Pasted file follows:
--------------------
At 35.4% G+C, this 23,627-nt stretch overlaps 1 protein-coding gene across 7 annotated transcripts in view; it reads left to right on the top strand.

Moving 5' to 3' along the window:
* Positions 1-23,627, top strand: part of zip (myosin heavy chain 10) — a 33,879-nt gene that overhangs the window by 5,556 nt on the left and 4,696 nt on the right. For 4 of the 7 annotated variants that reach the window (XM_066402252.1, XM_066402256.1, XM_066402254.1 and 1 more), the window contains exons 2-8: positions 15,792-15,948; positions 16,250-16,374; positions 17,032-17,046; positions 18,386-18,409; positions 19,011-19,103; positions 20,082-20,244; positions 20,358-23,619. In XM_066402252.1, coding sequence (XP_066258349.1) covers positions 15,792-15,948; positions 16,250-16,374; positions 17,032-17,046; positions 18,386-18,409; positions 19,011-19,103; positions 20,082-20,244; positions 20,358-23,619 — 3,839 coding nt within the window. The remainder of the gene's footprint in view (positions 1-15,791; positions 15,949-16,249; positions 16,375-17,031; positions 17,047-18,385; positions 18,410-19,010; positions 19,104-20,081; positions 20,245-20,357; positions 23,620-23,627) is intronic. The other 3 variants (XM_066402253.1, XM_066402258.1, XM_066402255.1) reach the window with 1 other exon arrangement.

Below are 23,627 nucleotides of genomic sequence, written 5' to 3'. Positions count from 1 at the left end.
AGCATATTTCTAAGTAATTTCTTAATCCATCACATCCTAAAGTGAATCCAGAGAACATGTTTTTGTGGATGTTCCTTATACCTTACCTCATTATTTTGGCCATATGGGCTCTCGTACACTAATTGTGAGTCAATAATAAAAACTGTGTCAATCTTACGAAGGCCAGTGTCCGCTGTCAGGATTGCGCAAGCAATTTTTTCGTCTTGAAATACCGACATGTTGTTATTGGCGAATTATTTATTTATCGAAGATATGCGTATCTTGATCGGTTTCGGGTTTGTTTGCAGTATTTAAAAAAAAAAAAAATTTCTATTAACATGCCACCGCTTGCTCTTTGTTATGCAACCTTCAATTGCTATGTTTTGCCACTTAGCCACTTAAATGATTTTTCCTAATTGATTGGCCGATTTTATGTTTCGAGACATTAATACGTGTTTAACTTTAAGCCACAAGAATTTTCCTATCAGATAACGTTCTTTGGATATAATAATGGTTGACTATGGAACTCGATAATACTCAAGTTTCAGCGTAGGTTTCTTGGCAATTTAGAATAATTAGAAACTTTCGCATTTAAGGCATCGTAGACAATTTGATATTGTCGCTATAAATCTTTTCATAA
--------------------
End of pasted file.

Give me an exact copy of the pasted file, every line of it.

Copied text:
At 35.4% G+C, this 23,627-nt stretch overlaps 1 protein-coding gene across 7 annotated transcripts in view; it reads left to right on the top strand.

Moving 5' to 3' along the window:
* Positions 1-23,627, top strand: part of zip (myosin heavy chain 10) — a 33,879-nt gene that overhangs the window by 5,556 nt on the left and 4,696 nt on the right. For 4 of the 7 annotated variants that reach the window (XM_066402252.1, XM_066402256.1, XM_066402254.1 and 1 more), the window contains exons 2-8: positions 15,792-15,948; positions 16,250-16,374; positions 17,032-17,046; positions 18,386-18,409; positions 19,011-19,103; positions 20,082-20,244; positions 20,358-23,619. In XM_066402252.1, coding sequence (XP_066258349.1) covers positions 15,792-15,948; positions 16,250-16,374; positions 17,032-17,046; positions 18,386-18,409; positions 19,011-19,103; positions 20,082-20,244; positions 20,358-23,619 — 3,839 coding nt within the window. The remainder of the gene's footprint in view (positions 1-15,791; positions 15,949-16,249; positions 16,375-17,031; positions 17,047-18,385; positions 18,410-19,010; positions 19,104-20,081; positions 20,245-20,357; positions 23,620-23,627) is intronic. The other 3 variants (XM_066402253.1, XM_066402258.1, XM_066402255.1) reach the window with 1 other exon arrangement.

Below are 23,627 nucleotides of genomic sequence, written 5' to 3'. Positions count from 1 at the left end.
AGCATATTTCTAAGTAATTTCTTAATCCATCACATCCTAAAGTGAATCCAGAGAACATGTTTTTGTGGATGTTCCTTATACCTTACCTCATTATTTTGGCCATATGGGCTCTCGTACACTAATTGTGAGTCAATAATAAAAACTGTGTCAATCTTACGAAGGCCAGTGTCCGCTGTCAGGATTGCGCAAGCAATTTTTTCGTCTTGAAATACCGACATGTTGTTATTGGCGAATTATTTATTTATCGAAGATATGCGTATCTTGATCGGTTTCGGGTTTGTTTGCAGTATTTAAAAAAAAAAAAAATTTCTATTAACATGCCACCGCTTGCTCTTTGTTATGCAACCTTCAATTGCTATGTTTTGCCACTTAGCCACTTAAATGATTTTTCCTAATTGATTGGCCGATTTTATGTTTCGAGACATTAATACGTGTTTAACTTTAAGCCACAAGAATTTTCCTATCAGATAACGTTCTTTGGATATAATAATGGTTGACTATGGAACTCGATAATACTCAAGTTTCAGCGTAGGTTTCTTGGCAATTTAGAATAATTAGAAACTTTCGCATTTAAGGCATCGTAGACAATTTGATATTGTCGCTATAAATCTTTTCATAA